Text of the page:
Raising A Reader, Help Your Child Learn To Love Books

Margaret Ross a parenting and education expert provides programs and solutions to create a positive learning and school environment from Kamaron Institute.

Parenting tips how to raise a child who love to read. Literacy is tied to your child’s success in school and life. It’s an undeniable fact; if you can read and can read well, you have a much better chance of finding a good job and having a satisfying personal life than you will if you struggle with reading. Children who learn to read early and well are much more likely to become adults who love to read and will continue to advance their literary skills. As a parent, you can help your child learn to love reading.




Make a special point of spending quality time with your child on a regular basis simply reading books. Bedtime stories are not just for bedtime anymore. Although they are a wonderful way to introduce your child to reading and can be a wonderful routine, bedtime stories alone are not enough because both of you may be too tired to get full benefit out of them. In fact, cuddling up with a good book (with your child in your lap) helps your child learn the most rudimentary reading skills before he or she ever actually reads the printed word. The child learns how the printed page is set up (including such rudimentary skills as reading left to right) and also learns such basic skills as following page turns, for example. As young children grow, they may even learn to recognize basic words on a page. (Have you ever been annoyed by a four-year-old telling you that you skipped over a certain favorite part in a story?)
In addition, reading to your child helps develop his or her attention span. It requires patience and concentration sit and listen to a story at a young age, as well as to eventually read one. These skills will benefit the child later, even as he or she begins to pick up rudimentary differences between written and spoken language, which will also be beneficial to reading skills later on.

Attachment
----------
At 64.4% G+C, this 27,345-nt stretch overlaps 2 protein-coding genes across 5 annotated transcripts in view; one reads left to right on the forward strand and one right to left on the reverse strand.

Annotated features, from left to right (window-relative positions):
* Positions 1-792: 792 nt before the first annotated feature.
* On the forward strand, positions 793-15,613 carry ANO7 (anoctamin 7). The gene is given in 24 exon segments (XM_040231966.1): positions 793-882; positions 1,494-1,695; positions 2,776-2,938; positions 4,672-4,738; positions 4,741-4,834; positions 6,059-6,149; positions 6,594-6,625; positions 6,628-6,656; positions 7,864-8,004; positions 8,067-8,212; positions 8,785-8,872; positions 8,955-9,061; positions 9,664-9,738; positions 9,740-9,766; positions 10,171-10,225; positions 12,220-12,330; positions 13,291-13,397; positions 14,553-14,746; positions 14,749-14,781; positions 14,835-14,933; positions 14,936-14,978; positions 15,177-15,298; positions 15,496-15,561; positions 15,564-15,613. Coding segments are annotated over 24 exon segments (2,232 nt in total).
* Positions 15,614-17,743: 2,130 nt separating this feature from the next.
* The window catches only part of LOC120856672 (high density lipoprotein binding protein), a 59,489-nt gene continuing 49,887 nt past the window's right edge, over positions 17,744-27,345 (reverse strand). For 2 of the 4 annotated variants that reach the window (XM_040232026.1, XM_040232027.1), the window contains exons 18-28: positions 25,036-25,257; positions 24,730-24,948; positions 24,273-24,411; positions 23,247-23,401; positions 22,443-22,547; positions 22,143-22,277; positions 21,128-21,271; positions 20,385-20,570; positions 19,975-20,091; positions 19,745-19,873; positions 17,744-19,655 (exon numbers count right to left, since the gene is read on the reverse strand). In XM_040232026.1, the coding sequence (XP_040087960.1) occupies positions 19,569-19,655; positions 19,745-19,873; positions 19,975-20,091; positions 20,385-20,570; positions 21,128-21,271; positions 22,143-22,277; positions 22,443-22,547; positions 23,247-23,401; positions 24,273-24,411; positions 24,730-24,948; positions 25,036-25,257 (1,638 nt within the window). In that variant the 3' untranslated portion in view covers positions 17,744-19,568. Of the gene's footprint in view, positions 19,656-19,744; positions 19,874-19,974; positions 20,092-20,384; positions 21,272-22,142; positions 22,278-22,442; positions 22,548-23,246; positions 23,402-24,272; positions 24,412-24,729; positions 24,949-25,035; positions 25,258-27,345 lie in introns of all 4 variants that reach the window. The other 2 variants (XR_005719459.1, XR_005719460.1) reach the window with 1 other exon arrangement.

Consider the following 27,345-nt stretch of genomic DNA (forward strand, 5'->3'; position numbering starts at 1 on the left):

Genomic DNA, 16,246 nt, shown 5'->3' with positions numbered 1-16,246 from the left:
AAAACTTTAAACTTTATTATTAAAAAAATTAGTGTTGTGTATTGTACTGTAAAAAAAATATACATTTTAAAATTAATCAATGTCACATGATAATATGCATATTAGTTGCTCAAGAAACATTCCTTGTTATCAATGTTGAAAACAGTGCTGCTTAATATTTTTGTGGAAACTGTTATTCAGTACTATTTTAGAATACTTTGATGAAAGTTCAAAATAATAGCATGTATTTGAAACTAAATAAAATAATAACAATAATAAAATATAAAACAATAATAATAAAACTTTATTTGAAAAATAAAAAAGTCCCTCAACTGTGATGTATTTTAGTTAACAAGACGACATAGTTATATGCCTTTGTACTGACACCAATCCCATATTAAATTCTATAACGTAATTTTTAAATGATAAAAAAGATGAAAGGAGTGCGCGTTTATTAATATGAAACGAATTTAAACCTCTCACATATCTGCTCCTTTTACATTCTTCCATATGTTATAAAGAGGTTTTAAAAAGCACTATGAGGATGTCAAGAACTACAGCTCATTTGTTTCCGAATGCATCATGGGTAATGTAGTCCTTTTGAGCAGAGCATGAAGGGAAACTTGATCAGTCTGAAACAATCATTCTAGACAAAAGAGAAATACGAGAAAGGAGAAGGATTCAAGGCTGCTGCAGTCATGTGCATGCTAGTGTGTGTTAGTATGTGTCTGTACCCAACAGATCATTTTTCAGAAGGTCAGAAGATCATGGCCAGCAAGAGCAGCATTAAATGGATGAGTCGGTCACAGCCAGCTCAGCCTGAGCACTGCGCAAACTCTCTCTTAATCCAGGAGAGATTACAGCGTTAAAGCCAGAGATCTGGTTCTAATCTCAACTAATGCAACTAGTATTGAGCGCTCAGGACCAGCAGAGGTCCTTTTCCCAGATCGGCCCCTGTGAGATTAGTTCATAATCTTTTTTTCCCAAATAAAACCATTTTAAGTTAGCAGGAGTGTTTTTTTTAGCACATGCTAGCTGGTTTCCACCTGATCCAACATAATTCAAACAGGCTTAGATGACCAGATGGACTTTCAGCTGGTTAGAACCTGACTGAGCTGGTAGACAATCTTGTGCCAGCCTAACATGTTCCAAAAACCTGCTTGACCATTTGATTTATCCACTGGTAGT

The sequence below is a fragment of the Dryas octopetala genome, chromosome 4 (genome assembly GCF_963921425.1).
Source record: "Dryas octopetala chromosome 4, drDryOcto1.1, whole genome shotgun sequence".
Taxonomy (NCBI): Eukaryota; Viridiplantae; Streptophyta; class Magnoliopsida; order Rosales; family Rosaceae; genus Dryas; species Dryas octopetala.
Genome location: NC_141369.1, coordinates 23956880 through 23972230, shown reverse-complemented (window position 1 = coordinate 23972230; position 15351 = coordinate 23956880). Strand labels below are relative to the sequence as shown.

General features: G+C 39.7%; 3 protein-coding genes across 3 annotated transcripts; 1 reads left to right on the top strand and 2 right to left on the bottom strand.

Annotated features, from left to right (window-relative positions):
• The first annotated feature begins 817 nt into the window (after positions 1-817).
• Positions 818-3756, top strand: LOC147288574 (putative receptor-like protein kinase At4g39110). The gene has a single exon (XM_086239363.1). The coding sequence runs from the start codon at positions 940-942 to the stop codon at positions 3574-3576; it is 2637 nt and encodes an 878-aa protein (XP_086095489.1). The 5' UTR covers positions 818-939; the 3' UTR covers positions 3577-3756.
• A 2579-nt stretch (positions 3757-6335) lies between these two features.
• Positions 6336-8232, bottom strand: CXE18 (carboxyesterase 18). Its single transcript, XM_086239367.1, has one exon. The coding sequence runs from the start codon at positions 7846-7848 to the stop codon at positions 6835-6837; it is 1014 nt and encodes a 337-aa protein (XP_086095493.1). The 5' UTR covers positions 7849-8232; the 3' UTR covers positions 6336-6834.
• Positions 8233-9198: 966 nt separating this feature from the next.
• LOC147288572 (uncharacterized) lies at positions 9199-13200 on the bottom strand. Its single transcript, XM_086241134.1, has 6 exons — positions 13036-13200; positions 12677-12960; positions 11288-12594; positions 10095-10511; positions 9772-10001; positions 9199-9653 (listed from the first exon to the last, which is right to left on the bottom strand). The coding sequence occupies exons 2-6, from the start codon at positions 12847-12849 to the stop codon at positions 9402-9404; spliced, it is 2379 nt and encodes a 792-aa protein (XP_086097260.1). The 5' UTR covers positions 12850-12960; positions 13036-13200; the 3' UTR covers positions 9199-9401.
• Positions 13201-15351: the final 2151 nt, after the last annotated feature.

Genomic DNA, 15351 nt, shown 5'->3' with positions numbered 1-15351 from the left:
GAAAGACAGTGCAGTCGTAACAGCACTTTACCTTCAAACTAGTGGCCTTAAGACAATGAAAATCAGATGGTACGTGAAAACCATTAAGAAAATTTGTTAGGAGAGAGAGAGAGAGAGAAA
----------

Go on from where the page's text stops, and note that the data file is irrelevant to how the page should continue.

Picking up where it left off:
Let your children see you read. If they see you enjoying books, magazines, newspapers and even junk mail, they'll become intrigued and want to see what the fun is themselves. As they learn to read for themselves, you can even set aside a special "family reading time" when everyone settles down with a book. You may even set it up so that occasionally, someone reads a story aloud to everyone else. In addition, fill your home with books, displaying favorite books in every room of the house. Your child can have his or her own treasured bookcase of favorites to return to again and again. In short, if you want to raise literate children, you have to bring them up an environment where reading is both commonplace and cherished at the same time. It's as important as good nutrition or exercise is. If you want to raise readers, you have to be a good role model and read yourself.


If you’ve just finished reading of favorite book together or if you've finished reading books individually, you can have family time discussing what each of you has read, or talking about the store you just heard together. Reading comprehension both helps with general learning skills and with keeping boredom at bay; if you can always pick up a good book to occupy yourself, you'll never be bored. Talking about the stories you've read also helps develop comprehension skills.


Both your public library and the Internet are great reading resources for any family. If you want your children to be interested in books, take them on regular trips to the library. Let them pick out their own books, perhaps with just a little adult supervision; this is a good way for them to develop favorites and try new reading fare at the same time; they can try different literary tastes and test the waters. The computer, too, is a good way to introduce your child to a myriad of valuable reading material on the Internet. (As with your children's book choices, of course, their time on the Internet must be monitored carefully as well.)


This last point encompasses everything previously discussed, and beyond. If you raise your child in a reading environment, he or she will value literacy as both a comfort and a reminder of home. Some early literacy experts even recommend that you have your young child "book cuddle," meaning that the child cuddles his or her favorite books just as he or she would a favorite stuffed animal.
Following are some valuable links that can help you implement early literacy in your home.
The Association for Library Service to Children (American Library Association)
The National Institute for Literacy
The National Center for Family Literacy
Kamaron Institute founder is Margaret Ross. Margaret Ross, an education and workplace relationship expert, is President of the Kamaron Institute and the author of Making Business Work and the Good Finder series for children.
Ross is also the host of the Telly Award winning television program, Success Class. For more information please visit kamaron.org 
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